It sounds simple, maybe. Keep in mind that you will bring your ideas, knowledge, practices, and all the professional relationships you have built already to *this* job. What do you want to do at this institution? You may not know all the answers to that right now, but likely you have some ideas, and talking to folks on your visit about how you would like to contribute doesn't just show you know the "talk." It also opens the door for interesting, engaging conversations with other professionals you might soon have a work life with.

Bottom line: I think of "being a colleague" as more than behaving professionally; it means having an investment in the job, in the institution, and in the discipline. A campus visit is one of the moments you can revel in that.

Many of Kate's comments resonated with my own experiences on campus interviews, especially her comment about asking the questions that will clarify institutional history. I'm sure that learning about institutional history is important for any jobseeker, but I found this consideration especially important as I considered WPA positions where my work would contribute to the institutional narrative in an explicit way.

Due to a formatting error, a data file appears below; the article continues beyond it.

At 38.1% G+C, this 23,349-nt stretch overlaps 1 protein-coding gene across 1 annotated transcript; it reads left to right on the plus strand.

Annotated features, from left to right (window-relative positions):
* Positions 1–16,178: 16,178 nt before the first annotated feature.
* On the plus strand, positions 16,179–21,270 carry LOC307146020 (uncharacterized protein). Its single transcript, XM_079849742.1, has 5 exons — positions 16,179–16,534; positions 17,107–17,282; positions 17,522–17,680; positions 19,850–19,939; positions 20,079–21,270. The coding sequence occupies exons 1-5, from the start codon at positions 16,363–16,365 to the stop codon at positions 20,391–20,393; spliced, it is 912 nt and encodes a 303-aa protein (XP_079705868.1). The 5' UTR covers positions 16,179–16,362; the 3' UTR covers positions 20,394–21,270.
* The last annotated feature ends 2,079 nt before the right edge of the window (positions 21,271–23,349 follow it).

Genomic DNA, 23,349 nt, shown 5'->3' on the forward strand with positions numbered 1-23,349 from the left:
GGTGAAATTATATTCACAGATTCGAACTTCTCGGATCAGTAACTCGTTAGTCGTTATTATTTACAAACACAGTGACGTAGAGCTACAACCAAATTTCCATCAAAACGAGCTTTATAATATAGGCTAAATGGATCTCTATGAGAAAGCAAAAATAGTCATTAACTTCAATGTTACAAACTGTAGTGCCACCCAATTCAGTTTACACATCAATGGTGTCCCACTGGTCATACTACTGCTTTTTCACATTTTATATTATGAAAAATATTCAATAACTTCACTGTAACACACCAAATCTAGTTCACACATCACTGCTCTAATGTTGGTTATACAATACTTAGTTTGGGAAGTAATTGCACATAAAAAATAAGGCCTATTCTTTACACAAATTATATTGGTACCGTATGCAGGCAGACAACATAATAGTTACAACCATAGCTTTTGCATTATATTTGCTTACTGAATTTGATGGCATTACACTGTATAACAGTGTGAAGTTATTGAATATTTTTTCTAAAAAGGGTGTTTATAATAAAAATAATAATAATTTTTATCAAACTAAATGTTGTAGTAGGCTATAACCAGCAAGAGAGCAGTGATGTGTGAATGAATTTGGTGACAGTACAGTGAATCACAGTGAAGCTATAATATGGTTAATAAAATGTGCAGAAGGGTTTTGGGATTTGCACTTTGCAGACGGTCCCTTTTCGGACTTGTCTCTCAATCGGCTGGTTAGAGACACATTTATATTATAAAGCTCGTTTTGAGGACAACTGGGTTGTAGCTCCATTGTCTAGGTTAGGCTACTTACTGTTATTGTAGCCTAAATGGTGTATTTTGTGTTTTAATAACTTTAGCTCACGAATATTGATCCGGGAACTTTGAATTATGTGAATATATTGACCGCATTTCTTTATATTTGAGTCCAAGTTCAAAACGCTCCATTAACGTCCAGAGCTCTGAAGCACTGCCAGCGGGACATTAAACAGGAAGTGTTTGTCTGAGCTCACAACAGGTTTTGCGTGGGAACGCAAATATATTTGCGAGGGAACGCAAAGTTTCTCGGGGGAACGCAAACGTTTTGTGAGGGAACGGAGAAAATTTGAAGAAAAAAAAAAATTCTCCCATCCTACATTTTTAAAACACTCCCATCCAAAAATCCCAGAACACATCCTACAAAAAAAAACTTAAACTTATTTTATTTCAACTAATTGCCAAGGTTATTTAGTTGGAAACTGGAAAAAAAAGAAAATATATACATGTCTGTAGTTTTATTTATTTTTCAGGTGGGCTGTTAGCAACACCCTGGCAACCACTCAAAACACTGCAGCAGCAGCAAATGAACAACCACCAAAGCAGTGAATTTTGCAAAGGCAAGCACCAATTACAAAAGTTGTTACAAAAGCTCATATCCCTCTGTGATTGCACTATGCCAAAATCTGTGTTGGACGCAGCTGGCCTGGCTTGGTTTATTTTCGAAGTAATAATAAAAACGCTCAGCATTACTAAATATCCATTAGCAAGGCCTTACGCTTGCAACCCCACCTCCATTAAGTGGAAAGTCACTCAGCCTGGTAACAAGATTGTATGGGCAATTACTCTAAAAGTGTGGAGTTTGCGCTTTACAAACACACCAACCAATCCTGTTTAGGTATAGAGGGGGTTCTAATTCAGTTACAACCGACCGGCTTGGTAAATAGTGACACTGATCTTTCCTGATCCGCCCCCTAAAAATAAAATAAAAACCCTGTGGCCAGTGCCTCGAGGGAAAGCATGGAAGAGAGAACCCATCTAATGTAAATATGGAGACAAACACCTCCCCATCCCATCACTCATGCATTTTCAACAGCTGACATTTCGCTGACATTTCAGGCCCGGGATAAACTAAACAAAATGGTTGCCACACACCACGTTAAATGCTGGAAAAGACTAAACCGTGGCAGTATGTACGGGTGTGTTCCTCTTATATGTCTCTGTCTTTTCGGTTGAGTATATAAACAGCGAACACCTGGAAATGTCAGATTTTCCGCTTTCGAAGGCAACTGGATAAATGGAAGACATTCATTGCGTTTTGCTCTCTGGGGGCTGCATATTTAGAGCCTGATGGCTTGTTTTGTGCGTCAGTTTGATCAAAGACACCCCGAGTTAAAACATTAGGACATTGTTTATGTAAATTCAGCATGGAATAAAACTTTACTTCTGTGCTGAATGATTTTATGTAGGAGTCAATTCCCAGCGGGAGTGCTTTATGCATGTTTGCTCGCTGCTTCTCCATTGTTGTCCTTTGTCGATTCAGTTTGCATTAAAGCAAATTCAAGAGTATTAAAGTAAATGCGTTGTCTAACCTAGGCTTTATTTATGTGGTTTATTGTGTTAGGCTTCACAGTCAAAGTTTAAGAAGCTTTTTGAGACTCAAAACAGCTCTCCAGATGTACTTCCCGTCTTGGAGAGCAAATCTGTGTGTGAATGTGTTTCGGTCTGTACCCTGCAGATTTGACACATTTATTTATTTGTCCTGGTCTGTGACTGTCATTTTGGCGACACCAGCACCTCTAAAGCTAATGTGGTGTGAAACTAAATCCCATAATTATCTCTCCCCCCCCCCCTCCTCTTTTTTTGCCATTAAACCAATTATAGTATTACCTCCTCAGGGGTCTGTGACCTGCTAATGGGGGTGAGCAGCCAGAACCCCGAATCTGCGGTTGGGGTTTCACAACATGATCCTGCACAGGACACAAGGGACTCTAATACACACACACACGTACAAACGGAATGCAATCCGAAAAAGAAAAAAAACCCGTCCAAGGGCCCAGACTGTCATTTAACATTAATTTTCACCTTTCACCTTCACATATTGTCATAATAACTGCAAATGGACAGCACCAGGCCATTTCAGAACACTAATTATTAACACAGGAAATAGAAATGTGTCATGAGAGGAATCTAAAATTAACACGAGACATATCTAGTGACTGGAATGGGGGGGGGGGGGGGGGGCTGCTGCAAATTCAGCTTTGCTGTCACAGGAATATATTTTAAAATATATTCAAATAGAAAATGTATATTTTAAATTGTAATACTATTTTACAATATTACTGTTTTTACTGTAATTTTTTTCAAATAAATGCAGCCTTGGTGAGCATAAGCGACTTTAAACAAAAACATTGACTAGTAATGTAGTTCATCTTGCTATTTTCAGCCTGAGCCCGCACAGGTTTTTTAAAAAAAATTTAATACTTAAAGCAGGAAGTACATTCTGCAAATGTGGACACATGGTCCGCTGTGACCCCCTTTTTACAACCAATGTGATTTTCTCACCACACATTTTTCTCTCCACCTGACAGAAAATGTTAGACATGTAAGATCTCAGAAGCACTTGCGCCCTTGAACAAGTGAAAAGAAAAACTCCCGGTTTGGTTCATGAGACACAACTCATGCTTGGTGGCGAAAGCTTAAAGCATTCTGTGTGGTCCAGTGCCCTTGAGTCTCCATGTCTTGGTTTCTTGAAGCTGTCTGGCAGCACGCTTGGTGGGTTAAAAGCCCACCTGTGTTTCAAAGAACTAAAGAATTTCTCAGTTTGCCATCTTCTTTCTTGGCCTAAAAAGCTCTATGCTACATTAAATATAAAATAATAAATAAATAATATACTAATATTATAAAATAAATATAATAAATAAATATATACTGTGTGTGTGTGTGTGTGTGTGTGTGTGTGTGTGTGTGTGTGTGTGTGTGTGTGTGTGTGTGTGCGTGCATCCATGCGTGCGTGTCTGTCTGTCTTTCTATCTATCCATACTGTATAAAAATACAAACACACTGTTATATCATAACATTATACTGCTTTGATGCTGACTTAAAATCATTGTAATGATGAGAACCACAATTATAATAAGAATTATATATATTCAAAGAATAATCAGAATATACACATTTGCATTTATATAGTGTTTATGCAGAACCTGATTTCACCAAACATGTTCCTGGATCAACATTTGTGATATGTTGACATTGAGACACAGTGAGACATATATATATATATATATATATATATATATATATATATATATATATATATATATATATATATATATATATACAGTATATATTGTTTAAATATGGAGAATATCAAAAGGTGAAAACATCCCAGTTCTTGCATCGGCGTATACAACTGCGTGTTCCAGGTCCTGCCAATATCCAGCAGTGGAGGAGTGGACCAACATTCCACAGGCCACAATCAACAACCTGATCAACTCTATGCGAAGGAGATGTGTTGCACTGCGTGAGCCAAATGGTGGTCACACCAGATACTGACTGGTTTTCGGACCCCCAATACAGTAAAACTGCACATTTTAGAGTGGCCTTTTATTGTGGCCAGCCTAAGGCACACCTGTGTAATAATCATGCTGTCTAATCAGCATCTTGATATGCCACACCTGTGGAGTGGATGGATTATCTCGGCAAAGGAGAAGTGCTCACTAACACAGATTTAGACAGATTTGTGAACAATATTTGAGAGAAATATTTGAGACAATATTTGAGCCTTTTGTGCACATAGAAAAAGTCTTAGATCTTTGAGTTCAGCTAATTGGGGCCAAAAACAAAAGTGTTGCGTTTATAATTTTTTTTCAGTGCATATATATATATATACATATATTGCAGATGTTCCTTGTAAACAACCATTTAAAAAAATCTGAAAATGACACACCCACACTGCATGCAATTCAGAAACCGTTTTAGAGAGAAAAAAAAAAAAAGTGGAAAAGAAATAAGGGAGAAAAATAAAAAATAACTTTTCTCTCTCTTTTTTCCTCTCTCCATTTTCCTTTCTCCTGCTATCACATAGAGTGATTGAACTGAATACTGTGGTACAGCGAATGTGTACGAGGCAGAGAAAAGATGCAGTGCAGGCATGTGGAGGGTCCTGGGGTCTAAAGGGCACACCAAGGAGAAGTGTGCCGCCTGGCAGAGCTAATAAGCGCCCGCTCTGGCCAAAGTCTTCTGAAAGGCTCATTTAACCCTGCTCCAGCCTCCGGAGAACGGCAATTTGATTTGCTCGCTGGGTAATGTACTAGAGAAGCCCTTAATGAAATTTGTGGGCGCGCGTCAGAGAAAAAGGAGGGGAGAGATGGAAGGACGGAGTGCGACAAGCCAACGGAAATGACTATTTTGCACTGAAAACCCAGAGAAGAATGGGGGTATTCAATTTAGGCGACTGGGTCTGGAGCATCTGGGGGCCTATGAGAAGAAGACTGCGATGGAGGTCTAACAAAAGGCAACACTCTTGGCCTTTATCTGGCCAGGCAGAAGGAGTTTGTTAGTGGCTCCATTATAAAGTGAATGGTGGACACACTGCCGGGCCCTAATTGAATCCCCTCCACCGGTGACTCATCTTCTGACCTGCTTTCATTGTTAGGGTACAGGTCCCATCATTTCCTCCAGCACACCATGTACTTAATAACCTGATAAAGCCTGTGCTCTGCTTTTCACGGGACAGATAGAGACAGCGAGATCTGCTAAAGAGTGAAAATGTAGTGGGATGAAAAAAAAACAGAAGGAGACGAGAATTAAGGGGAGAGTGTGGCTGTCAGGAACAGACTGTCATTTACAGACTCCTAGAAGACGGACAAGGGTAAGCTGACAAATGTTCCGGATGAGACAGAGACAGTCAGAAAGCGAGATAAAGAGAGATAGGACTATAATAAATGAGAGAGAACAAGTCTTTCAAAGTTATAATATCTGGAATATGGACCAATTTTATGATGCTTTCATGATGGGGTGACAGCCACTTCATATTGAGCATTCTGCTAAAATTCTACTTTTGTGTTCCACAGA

I would add that it's important for job candidates to not only clarify the history but also realize that multiple histories may exist on a given campus. During my campus interviews, I learned to listen to the ways that the various stakeholders described the institution, the writing program, the students, etc. and to let earlier conversations inform the questions I later asked. For example, if the Dean mentioned that she wanted to see the writing program moving in a particular direction, I might bring that up in a later conversation with program faculty or students. Listening to another group of stakeholders discuss the same topic helped me to understand how consistent or divergent the narratives and histories and goals on the campus really were and to know how my own work might need to bridge these perspectives or work among them.